The extended stays of humpback and fin whales in the estuary suggests that the animals found what they were looking for in the Marine Park: a well-stocked pantry! This is also what acoustic surveys carried out in the Marine Park by Parks Canada indicate. Project lead Samuel Turgeon explains, “Unfortunately, our data set this season is insufficient, but the handful of trips we made out to sea did reveal a significant concentration of schooling fish, possibly sand lance. Rarely had I ever seen schools of such scale in any of my previous monitoring work.”

Changing ecosystem

How might we explain the sudden appearance of such exceptional prey density in the estuary? The question remains unanswered. “It’s a large-scale phenomenon that involves a considerable number of oceanographic parameters,” points out Samuel Turgeon, “but it is widely known that pelagic species undergo cycles in their population trends.” It is also known that prey distribution has been affected by global climate change in recent years. In the St. Lawrence, water temperatures are rising, oxygen levels are declining, and currents are changing, reaching new records nearly annually. These profound changes have a ripple effect on prey… and their predators, including whales!

Moreover, Robert Michaud notes that “Up until the 2000s, the estuary was a rather stable system where one could predict the presence of whales from year to year without too much trouble. For the last 20 years, these patterns have been changing and in the past few years, the magnitude of annual variations has been truly spectacular.”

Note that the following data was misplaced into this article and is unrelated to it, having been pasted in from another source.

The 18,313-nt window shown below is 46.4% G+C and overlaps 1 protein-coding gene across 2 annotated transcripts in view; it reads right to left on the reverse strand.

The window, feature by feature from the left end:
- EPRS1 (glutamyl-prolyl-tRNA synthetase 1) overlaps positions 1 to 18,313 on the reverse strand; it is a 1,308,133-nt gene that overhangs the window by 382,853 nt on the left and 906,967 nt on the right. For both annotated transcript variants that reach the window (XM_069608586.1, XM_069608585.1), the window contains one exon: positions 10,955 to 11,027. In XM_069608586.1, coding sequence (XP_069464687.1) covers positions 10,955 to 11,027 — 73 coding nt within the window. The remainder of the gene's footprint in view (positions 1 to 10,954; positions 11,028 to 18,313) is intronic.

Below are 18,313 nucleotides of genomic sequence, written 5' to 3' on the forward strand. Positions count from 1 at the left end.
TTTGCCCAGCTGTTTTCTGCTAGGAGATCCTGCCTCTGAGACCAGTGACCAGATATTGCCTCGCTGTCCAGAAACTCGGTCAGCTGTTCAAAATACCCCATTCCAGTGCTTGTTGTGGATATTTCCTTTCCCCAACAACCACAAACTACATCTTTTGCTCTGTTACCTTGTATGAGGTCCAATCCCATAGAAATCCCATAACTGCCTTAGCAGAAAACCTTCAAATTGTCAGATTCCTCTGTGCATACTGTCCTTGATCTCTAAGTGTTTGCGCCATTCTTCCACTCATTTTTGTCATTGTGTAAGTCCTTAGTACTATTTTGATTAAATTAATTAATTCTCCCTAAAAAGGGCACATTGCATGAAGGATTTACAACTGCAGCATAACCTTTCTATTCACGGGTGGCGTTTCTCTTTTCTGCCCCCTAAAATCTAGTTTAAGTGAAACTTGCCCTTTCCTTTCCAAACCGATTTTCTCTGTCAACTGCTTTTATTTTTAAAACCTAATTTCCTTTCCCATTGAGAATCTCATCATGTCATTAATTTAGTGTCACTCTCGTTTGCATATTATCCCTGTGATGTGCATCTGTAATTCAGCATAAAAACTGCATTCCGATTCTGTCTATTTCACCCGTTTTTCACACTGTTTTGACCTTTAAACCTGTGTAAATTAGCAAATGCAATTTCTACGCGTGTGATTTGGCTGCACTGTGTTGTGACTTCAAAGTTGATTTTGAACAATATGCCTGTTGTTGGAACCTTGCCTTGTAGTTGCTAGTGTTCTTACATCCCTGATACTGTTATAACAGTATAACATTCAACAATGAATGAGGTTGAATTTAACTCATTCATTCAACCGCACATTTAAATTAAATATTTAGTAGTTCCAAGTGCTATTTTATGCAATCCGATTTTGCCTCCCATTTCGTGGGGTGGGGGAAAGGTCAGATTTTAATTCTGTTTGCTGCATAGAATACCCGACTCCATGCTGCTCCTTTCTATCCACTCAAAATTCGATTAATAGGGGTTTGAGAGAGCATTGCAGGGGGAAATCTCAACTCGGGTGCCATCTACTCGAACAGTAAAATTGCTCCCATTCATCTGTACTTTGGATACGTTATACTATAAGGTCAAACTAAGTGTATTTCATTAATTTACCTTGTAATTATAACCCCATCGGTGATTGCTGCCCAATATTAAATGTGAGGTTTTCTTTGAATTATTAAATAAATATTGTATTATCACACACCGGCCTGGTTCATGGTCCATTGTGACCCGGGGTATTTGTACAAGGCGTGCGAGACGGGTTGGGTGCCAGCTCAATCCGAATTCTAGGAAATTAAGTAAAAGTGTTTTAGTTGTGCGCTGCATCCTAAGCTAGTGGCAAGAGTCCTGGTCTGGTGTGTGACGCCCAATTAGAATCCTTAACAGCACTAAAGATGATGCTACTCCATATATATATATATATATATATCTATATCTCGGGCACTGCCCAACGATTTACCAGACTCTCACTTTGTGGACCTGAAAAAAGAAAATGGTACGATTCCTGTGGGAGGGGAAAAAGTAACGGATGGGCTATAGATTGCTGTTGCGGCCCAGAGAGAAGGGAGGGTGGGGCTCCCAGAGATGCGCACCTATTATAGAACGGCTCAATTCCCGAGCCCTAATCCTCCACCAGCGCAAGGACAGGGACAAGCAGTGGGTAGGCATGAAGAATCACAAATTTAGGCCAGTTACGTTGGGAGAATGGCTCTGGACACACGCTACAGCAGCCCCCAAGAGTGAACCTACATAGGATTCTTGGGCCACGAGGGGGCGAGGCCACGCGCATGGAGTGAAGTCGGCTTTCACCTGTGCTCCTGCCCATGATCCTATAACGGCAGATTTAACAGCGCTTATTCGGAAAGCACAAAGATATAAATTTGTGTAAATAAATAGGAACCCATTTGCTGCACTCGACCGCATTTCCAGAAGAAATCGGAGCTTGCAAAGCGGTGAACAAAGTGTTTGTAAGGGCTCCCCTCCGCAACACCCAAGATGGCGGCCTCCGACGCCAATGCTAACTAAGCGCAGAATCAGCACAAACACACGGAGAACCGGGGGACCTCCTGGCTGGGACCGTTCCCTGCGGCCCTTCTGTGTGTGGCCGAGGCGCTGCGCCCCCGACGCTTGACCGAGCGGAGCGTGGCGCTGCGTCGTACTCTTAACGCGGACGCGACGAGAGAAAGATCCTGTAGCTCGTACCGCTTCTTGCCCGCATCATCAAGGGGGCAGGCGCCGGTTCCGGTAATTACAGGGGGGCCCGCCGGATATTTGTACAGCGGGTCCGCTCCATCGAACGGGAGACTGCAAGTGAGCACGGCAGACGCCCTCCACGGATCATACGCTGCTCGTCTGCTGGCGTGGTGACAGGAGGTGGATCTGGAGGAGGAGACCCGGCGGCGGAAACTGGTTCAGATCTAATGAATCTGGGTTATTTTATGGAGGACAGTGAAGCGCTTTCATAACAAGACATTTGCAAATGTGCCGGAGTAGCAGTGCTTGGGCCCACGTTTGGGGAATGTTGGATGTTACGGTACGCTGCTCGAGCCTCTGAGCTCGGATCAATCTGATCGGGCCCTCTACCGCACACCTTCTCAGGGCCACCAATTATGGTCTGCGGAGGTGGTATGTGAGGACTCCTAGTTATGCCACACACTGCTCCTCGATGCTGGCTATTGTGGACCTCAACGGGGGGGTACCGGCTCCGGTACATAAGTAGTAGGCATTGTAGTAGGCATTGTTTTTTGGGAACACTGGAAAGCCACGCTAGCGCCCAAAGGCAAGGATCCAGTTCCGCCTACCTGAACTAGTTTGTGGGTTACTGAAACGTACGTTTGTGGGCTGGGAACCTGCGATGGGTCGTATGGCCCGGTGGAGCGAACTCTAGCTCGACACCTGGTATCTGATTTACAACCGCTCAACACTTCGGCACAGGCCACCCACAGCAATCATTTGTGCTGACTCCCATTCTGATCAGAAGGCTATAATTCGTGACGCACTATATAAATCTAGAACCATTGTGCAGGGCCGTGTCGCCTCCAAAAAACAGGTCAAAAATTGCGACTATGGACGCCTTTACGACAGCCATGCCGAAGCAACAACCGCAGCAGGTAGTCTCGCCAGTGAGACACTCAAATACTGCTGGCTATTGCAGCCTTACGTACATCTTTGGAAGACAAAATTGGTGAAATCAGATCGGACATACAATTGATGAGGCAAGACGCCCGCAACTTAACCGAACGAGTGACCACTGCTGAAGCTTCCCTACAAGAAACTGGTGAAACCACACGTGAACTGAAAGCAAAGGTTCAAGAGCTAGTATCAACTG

Adapting to survive

“The consequences of climate change will likely be catastrophic for all living beings, predicts Christian Ramp, whale researcher at University of St Andrews, but I believe that whales fall into that category of species that are capable of adapting. We humans have to contend with borders, whereas they have the ability to move around in the immense ocean and adapt their diet to the availability of prey.” The problem? The presence of whales and how they might behave will be increasingly difficult to anticipate, which is a real challenge for conservation. For Robert Michaud, “We saw it with the North Atlantic right whale… No longer can we afford to spend years improving our knowledge before we decide to implement conservation strategies. We need to be quicker and more reactive when adopting new measures and amending existing ones to protect whales more adequately.”

This text is taken from the 2021 edition of Le Souffleur, GREMM’s annual newsletter.

News - 24/5/2023

Laure Marandet

Laure Marandet has served as editor for the GREMM since early 2020. Convinced that the conservation of species is contingent on a better understanding by the general public, she has been passionate about popularizing science for over 15 years. Her strengths: a dual degree in biology and journalism, an insatiable curiosity, a child-like love for the animal world, and the patience necessary to draft texts that are both clear and precise.